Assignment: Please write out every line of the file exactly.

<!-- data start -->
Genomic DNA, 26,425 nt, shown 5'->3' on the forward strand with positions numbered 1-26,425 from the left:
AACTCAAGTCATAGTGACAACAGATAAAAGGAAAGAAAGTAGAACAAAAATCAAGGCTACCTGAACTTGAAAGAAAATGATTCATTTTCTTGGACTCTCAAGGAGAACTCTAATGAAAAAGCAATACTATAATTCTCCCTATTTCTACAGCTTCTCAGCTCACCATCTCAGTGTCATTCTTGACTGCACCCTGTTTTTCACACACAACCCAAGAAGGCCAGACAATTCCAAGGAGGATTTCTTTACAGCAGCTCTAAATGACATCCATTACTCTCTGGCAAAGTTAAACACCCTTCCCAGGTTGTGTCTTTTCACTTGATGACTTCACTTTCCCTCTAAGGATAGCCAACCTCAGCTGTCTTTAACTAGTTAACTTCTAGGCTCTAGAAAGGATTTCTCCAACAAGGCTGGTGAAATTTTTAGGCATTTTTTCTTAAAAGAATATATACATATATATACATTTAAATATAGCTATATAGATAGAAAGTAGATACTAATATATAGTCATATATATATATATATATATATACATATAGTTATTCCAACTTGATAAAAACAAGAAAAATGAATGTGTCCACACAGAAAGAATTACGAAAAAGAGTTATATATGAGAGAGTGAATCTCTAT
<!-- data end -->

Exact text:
Genomic DNA, 26,425 nt, shown 5'->3' on the forward strand with positions numbered 1-26,425 from the left:
AACTCAAGTCATAGTGACAACAGATAAAAGGAAAGAAAGTAGAACAAAAATCAAGGCTACCTGAACTTGAAAGAAAATGATTCATTTTCTTGGACTCTCAAGGAGAACTCTAATGAAAAAGCAATACTATAATTCTCCCTATTTCTACAGCTTCTCAGCTCACCATCTCAGTGTCATTCTTGACTGCACCCTGTTTTTCACACACAACCCAAGAAGGCCAGACAATTCCAAGGAGGATTTCTTTACAGCAGCTCTAAATGACATCCATTACTCTCTGGCAAAGTTAAACACCCTTCCCAGGTTGTGTCTTTTCACTTGATGACTTCACTTTCCCTCTAAGGATAGCCAACCTCAGCTGTCTTTAACTAGTTAACTTCTAGGCTCTAGAAAGGATTTCTCCAACAAGGCTGGTGAAATTTTTAGGCATTTTTTCTTAAAAGAATATATACATATATATACATTTAAATATAGCTATATAGATAGAAAGTAGATACTAATATATAGTCATATATATATATATATATATATACATATAGTTATTCCAACTTGATAAAAACAAGAAAAATGAATGTGTCCACACAGAAAGAATTACGAAAAAGAGTTATATATGAGAGAGTGAATCTCTAT